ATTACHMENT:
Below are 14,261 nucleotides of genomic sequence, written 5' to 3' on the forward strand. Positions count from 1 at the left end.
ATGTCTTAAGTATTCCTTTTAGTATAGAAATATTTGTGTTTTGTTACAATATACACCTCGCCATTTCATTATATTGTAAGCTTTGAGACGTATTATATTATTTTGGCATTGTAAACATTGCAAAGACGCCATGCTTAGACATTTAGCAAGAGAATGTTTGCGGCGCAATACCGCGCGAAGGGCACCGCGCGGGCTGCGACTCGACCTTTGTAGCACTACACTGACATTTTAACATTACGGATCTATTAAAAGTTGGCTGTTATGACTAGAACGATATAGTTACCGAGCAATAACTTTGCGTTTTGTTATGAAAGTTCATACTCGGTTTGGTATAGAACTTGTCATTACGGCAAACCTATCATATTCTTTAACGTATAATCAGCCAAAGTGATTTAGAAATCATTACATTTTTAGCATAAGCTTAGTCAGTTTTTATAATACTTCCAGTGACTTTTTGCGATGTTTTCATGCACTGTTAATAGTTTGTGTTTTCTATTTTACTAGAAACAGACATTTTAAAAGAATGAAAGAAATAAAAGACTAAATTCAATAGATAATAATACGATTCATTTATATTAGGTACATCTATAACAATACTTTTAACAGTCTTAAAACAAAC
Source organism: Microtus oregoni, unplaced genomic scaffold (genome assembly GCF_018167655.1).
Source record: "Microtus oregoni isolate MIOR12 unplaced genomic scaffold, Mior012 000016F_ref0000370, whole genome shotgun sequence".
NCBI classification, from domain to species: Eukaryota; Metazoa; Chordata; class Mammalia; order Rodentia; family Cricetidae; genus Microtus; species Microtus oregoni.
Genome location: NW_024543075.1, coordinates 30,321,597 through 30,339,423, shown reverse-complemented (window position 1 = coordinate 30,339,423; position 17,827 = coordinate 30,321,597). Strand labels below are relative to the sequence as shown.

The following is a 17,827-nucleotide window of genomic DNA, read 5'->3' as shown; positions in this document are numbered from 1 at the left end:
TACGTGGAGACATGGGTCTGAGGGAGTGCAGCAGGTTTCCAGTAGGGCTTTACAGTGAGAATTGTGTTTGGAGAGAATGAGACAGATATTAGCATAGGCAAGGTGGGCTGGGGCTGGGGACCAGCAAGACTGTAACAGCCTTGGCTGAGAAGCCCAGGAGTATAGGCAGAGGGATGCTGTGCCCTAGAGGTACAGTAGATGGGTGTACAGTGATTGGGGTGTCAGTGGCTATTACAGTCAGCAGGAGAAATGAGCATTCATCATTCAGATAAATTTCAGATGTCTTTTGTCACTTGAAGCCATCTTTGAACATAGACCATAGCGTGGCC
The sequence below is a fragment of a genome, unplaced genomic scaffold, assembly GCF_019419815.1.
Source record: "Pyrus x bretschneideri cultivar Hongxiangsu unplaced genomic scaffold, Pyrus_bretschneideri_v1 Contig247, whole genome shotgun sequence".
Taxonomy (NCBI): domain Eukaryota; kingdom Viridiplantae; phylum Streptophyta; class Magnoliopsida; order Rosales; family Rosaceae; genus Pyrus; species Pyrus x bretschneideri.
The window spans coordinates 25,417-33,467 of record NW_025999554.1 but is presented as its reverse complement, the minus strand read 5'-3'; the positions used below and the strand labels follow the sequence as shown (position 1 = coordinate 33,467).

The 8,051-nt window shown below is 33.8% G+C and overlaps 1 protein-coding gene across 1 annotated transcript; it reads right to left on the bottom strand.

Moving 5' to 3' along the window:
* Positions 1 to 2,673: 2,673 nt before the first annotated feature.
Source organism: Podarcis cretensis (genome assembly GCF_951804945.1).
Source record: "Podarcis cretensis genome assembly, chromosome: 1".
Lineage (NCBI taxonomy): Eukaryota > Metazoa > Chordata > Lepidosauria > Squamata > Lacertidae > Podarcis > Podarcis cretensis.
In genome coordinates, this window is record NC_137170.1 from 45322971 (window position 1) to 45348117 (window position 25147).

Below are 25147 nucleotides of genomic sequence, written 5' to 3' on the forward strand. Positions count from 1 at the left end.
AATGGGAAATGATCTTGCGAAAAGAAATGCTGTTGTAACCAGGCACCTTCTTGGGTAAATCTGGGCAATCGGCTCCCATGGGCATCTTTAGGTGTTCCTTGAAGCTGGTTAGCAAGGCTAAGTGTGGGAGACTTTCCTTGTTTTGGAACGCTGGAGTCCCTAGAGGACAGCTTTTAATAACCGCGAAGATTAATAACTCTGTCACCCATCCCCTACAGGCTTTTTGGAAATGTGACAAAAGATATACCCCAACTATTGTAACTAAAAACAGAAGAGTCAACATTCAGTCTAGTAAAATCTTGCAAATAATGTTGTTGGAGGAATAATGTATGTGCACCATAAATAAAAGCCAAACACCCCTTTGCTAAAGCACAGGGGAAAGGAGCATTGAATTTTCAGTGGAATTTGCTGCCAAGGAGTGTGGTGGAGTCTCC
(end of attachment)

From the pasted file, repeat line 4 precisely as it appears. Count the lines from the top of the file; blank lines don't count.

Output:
Source record: "Microtus oregoni isolate MIOR12 unplaced genomic scaffold, Mior012 000016F_ref0000370, whole genome shotgun sequence".